Students across the nation, including some of our own students, have staged peaceful protests in response to the Stoneman Douglas High School tragedy in Florida and the discussion around gun control legislation during the past few days.
We can expect similar demonstrations in the days ahead, including national protests set for March 14, March 24 and April 20.
The DeKalb County School District supports students’ Constitutional rights to peaceful assembly and free expression. However, our top priority is to support the academic and social emotional needs of our students while maintaining a safe and orderly environment for all students and staff. We also respect those students who choose not to participate in these planned events.
If a student walkout or protest happens in one of our schools, we will allow the students to peacefully protest. We encourage our students to be respectful. Please understand that the Student Code of Conduct remains in place and will be enforced during these times. We will not tolerate behavior that disrupts school operations or threatens the safety and order of our schools.
It can be a teachable moment where students can demonstrate their First Amendment right to be heard, knowing there are natural consequences to civil disobedience.
If your child is feeling overwhelmed, please reach out to your school administrator for support and guidance. We are here for our students and families during this turbulent time in our society.
Thank you for your continued support of your district and your school.
In a statement, the Douglas County School system said the district "will acknowledge our students’ right to protest in a civil and orderly manner. If our students walk out for a reasonable amount of time and return in an orderly fashion, there will be no consequences."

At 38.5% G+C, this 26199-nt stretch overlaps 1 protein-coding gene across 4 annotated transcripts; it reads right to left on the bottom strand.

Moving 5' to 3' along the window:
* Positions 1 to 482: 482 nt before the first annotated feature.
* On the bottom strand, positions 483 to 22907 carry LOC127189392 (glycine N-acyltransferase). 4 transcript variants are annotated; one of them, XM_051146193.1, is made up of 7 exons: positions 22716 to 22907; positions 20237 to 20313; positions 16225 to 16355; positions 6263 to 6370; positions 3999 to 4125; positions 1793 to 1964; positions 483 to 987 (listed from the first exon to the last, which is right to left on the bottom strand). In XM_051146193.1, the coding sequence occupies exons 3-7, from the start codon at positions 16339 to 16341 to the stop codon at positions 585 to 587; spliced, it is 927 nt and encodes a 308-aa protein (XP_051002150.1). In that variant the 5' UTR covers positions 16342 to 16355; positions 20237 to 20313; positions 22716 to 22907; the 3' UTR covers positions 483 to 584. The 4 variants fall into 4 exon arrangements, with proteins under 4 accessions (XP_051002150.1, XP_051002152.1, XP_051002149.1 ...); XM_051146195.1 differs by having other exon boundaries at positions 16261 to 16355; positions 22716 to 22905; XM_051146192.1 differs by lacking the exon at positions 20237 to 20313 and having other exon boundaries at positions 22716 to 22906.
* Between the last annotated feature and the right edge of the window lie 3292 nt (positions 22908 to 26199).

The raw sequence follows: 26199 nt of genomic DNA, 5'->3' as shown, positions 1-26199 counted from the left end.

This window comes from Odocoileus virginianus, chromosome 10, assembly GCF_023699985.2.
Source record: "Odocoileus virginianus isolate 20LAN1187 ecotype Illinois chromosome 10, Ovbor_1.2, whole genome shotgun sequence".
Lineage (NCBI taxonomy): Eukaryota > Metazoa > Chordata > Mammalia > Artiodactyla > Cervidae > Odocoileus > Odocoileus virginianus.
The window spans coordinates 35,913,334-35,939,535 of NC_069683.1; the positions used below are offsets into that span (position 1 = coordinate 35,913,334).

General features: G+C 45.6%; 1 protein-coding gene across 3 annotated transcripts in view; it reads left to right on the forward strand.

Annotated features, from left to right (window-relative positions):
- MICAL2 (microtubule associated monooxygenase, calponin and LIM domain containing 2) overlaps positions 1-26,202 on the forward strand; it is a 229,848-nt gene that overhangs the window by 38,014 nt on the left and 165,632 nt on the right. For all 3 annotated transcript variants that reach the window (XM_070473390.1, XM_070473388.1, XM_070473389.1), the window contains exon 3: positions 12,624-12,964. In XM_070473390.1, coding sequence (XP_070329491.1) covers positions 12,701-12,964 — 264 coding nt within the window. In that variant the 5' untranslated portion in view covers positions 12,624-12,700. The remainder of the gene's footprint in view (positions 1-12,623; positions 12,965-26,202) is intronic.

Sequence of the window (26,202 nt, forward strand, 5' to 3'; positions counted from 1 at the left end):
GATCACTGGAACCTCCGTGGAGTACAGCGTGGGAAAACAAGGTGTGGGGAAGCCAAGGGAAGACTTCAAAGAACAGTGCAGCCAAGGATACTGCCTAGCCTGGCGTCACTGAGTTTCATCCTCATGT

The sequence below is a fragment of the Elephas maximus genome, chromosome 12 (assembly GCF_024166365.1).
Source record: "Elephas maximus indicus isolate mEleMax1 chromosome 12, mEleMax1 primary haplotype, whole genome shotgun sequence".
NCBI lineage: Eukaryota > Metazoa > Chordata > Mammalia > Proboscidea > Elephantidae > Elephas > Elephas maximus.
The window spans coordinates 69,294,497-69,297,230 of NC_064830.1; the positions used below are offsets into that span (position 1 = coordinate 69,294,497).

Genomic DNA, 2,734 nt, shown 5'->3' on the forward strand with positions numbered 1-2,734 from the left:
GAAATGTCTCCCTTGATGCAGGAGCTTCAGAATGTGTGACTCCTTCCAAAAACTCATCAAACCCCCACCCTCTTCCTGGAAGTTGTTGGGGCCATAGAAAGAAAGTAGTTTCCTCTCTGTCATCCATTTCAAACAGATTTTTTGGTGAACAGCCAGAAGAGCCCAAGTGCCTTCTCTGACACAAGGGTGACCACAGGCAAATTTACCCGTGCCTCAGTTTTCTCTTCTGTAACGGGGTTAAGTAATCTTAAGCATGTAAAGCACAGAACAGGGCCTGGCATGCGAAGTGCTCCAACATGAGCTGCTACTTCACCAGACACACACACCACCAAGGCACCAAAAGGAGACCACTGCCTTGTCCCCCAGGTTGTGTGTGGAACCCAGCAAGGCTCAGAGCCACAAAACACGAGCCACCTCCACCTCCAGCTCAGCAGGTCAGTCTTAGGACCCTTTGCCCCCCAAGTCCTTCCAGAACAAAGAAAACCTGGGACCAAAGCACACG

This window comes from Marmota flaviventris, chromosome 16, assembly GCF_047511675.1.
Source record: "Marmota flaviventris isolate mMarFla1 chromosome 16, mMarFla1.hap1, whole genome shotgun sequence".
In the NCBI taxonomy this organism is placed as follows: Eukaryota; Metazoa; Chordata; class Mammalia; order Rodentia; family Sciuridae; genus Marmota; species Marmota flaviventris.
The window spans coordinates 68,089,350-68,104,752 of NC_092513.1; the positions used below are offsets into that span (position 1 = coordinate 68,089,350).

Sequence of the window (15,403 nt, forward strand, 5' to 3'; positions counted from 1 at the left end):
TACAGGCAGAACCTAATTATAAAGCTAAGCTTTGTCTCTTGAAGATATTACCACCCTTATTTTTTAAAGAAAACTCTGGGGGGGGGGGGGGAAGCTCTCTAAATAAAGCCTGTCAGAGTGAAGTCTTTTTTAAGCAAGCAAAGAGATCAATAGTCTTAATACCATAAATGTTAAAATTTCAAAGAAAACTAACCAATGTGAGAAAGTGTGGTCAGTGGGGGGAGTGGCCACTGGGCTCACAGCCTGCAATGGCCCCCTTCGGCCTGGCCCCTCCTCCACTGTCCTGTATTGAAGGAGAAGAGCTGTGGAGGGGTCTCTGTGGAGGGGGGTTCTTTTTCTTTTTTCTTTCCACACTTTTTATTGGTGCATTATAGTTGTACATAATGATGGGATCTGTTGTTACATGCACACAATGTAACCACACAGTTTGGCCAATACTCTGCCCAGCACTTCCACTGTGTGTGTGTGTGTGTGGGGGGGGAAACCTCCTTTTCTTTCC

The district said the walkouts will be supervised and and will occur in an "orderly manner."
While the school district said it is not supporting walk-outs, Fayette County Public Schools said it does support students’ reasonable exercise of their constitutional rights around free expression.
"We encourage you to work with your students and staff to support those that want to honor the lives lost," the district said in a statement. "Some schools will hold special programs, like Lambert High School in Suwanee. They are doing a special 'Lunch n’ Learn.'
After initially warning parents students a walkout would count as an unexcused absence per their policy regarding absences and disruptions, the district appears to have reversed that decision.
Fulton County Schools now say they will adapt middle and high school students' schedules to provide opportunities to allow students to participate in March 14 walkout demonstrations.
“This is a learning opportunity for our students,” said Superintendent Jeff Rose. “The District will provide support to schools, ensuring a supervised environment. We will allow students to respectfully express their support for those impacted by the Parkland, Florida shooting.”
Hall County's school district said its school administrations have been discussing the issue of school shootings with leadership within their schools.
"By taking this approach of seeking input from our students as to steps that could be taken to make their schools safer, we hope to avoid any perceived need to have a walkout," the district said in a statement.
Will be included as part of the school day.
MARIETTA CITY SCHOOLS
"City of Marietta has special opportunities for students and also parents," the district said. "For example, Marietta High School is inviting parents and supporters to come out and stand outside their school campus."
As an alternative, principals and administrative teams at Paulding County’s five high schools said they are working with student leaders to develop activities tailored for each school.
"These activities may include dialogue among students and teachers, classroom lessons on how students may participate in formal civic engagement, opportunities for students to assemble before school hours at a designated location on campus, and several schools that will have students sign banners of support that will be sent to Marjory Stoneman Douglas HS in Parkland, Fla," the district said.
"We are not endorsing an unstructured walkout," the district said. "However, we respect the rights of our students and are working with those who choose to participate in a structured manner."
- What parents hould know about the National School Walkout
- Thousands of Cobb students demand right to participate in National School Walkout Day
- Here is how local school districts are handling student walkouts
- Fulton County Schools plans to discipline students who participate in walkouts over gun control